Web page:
Courtesy of the artist
Do Metallica diehards deserve compensation for what followed the group's 1991 self-titled release? James Hetfield's flip-flops, plaid shorts and Armani bag just might make the case.
Do Metallica diehards deserve compensation for what followed the group's 1991 self-titled release? James Hetfield's flip-flops, plaid shorts and Armani bag just might make the case. Courtesy of the artist
From the BBC News:
Aerosmith play for unhappy fans.
Rock stars Aerosmith are to hold a free concert in Hawaii to placate angry fans who brought a legal case against them. The "Walk This Way" hitmakers cancelled a sold-out show in Maui two years ago, leaving hundreds of fans out of pocket. They filed a class action case, which claimed the band had pulled out in favor of a bigger gig in Chicago and a private show for car dealers in Oahu. Lawyers for the would-be concertgoers said Aerosmith had now agreed to put on a new show, and would pay all expenses.
"Everyone who bought a ticket to the original concert will receive a free ticket, and all out-of-pocket expenses will be reimbursed regardless of the amount," said Brandee Faria.
This winning class-action suit is great news for disgruntled music fans everywhere. Might I suggest a few other examples wherein fans can go after what we deserve?
That's Five Years Of My Life I'll Never Get Back: Remember when you swore loyalty to a band? You got the lead singer's astrology chart done, drove thousands of miles to see their shows, dropped friends who just didn't get it, and ran a fan site out of your parents' basement? And then — AND THEN! — the band had the nerve to become awful. So awful that you now call this period of your life "the dark ages," and you wish you had a nickel for every time you had to point to your tattoo and say, "They used to be good, I swear." Now fans of, say, Weezer can sue for every record released after The Green Album and Metallica diehards can be compensated for what followed the group's 1991 self-titled release. Pinpoint the album when the love of your life became the blight on your otherwise robust music collection, find out what that wasted time and energy is worth in dollars, and ask for it! Why should fans suffer for bad art?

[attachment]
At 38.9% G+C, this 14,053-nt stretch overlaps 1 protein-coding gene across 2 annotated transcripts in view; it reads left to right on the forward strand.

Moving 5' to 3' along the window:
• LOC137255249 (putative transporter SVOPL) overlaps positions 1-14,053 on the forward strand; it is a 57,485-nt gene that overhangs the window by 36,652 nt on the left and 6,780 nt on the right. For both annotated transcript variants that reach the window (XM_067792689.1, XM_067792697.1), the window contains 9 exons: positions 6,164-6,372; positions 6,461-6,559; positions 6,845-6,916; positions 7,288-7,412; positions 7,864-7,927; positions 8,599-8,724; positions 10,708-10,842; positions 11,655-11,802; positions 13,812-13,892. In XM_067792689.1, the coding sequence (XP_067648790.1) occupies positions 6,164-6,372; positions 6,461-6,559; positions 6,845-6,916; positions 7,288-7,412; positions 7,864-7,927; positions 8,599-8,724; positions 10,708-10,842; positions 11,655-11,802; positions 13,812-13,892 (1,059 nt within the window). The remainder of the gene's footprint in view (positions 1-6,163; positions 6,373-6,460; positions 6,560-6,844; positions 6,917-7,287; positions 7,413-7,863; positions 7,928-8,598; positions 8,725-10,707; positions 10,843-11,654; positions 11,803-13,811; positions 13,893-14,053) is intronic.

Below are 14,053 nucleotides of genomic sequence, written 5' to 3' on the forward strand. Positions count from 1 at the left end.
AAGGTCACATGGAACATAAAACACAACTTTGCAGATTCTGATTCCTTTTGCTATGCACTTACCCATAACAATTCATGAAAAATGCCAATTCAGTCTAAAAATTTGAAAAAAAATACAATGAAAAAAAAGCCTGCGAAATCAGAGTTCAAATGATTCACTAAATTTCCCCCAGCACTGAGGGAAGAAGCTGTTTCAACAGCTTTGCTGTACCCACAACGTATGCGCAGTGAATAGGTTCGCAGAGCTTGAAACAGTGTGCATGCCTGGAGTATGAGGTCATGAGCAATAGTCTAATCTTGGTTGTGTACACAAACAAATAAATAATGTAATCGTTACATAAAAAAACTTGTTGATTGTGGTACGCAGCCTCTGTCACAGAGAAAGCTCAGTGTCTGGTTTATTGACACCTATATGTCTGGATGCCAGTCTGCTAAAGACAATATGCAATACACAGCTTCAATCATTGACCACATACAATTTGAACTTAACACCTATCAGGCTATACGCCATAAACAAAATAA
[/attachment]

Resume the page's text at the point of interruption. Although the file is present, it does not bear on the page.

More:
When I Took My Shirt Off It Merely Meant That I Wanted To Wrestle: You are a girl, you loved Judas Priest, and you wanted to jump Rob Halford's bones. Conversely, you are a boy, you loved Judas Priest, you wanted to jump the bones of all the girls who wanted to jump Rob Halford's bones, and you were certain that Halford wanted those girls just as much as you did. How wrong you were! Rob Halford turned out to be gay, as did George Michael, Lance Bass and Bob Mould. Now what? You had Wham! posters on your bedroom walls, in eighth grade you dressed up in head-to-toe leather for Halloween in order to look like Halford, and you tore off your shirt (along with hundreds of other sweaty boys) and moshed at a Husker Du concert. What does it all mean? Would you, in your younger days, have loved the band any less? Would you have worshipped it in a way that said, 'This is strictly platonic?" Would their music have been relegated to queer dance-club nights? Let's be honest: You're just not sure. And that's why it's important to get reimbursed for the subsequent confusion that you now feel.
You Died And I Never Got To See You In Concert: Born in 1990? Bummer. Form a group on Facebook that petitions for your generation to get a yearly stipend to make up for every good band you'll never see because some or all of the members are dead.
I Played Your Song At My Wedding And Now I'm Divorced: "Faithfully" by Journey turned out to be ironic, Bryan Adams' "(Everything I Do) I Do It For You" was actually about your best friend, and the sentiment in R.E.M's "You Are The Everything" felt suffocating after about a year, when you realized you didn't have any friends. Mad as hell? I would be, too. Compile every passive-aggressive text message and email, add up the sexless nights, keep the receipts from couples therapy and divorce lawyers, and send the bill to the songwriter who started it all. After all, why should these musicians be living off royalties based on songs that cause people so much pain? Every time one of these tunes plays on the radio, someone thinks back on their wedding night and dies a little on the inside. Don't suffer alone. Or, rather, don't suffer for free.
Have some ideas for a class-action case? Feel free to share them here.